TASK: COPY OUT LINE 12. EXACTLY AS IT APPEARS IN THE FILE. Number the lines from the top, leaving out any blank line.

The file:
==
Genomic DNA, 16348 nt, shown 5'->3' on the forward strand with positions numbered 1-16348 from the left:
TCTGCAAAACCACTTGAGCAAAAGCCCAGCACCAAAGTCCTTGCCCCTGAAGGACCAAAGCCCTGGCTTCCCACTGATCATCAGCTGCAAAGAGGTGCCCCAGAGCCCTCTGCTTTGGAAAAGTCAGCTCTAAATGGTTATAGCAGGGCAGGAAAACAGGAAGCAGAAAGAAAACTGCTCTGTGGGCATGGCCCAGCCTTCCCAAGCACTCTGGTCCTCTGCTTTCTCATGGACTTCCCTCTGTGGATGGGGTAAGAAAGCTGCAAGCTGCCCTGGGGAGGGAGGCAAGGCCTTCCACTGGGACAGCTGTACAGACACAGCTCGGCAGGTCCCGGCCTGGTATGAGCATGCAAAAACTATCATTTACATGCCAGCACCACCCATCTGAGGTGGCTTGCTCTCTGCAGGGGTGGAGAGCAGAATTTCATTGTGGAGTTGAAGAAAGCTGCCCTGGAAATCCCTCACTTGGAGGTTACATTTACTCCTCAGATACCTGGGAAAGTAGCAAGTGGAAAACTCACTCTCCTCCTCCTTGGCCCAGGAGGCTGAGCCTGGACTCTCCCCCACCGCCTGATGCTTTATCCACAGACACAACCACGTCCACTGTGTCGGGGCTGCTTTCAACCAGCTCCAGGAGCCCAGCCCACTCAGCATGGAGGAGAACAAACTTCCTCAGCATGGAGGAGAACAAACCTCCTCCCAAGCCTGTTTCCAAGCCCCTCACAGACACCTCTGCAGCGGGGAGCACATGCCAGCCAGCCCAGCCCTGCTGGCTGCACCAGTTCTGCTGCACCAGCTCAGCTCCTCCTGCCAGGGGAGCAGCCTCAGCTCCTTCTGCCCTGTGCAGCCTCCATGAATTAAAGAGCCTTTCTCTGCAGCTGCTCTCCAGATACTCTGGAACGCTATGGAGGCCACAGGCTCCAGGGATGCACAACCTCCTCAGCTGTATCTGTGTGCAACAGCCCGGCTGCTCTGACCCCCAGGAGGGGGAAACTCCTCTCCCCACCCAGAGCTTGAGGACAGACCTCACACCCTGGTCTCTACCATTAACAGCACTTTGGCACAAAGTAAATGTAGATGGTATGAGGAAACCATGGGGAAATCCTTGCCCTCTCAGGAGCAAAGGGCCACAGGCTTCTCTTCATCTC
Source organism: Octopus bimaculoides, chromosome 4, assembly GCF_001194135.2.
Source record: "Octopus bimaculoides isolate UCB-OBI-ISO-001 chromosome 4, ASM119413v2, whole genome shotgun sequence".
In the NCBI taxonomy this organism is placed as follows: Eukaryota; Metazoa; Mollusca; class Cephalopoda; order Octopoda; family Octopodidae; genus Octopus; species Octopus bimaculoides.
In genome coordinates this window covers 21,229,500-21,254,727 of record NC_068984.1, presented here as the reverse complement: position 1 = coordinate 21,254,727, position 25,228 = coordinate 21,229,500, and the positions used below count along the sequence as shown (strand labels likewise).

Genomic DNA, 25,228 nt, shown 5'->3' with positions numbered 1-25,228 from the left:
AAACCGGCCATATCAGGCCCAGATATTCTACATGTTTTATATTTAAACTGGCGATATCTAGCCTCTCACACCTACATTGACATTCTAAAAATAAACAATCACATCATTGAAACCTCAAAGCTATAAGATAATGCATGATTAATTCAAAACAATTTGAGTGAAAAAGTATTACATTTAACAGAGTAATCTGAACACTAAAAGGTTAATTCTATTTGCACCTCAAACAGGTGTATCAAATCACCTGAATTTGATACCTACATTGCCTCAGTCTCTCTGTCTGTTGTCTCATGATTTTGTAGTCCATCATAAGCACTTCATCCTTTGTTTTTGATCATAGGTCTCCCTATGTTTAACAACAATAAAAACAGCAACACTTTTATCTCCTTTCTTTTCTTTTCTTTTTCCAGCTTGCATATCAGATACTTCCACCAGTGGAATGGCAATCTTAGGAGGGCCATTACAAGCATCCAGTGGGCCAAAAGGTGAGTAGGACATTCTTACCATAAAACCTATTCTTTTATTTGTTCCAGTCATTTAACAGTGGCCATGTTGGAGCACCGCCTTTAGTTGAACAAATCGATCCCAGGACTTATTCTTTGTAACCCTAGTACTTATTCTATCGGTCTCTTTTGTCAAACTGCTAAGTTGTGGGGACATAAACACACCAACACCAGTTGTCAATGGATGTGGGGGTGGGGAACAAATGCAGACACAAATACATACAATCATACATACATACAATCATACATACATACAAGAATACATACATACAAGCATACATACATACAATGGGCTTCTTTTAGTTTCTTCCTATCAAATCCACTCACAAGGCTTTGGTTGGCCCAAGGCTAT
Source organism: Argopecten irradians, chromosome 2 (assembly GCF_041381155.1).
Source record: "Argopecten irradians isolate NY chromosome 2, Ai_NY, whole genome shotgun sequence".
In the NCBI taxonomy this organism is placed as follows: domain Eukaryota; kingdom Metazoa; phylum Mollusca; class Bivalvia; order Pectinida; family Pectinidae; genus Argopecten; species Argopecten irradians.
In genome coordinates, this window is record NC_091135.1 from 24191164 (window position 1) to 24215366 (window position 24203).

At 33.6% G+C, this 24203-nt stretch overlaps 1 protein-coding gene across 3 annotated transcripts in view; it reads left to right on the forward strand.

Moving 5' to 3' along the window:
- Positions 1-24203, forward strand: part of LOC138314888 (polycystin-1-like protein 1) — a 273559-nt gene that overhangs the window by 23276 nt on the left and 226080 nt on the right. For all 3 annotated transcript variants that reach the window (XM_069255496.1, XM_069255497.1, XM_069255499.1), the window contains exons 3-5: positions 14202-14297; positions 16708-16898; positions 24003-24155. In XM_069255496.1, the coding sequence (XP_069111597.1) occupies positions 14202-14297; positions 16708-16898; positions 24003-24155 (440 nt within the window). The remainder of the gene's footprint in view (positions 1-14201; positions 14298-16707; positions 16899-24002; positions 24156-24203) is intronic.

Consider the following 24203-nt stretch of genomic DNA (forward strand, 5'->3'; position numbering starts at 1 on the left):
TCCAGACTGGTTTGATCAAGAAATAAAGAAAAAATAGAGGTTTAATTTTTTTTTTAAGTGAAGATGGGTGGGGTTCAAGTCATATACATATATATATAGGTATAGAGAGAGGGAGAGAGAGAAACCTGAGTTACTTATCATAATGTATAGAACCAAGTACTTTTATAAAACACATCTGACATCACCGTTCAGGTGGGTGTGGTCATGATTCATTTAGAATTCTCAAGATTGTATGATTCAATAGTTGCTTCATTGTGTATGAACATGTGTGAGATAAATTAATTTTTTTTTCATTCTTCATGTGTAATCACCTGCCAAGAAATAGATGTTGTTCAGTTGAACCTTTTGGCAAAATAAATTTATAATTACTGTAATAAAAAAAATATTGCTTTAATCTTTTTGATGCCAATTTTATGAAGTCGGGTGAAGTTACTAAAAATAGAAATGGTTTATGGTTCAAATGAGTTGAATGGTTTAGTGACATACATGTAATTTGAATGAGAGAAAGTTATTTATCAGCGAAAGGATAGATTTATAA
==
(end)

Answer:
In genome coordinates, this window is record NC_091135.1 from 24191164 (window position 1) to 24215366 (window position 24203).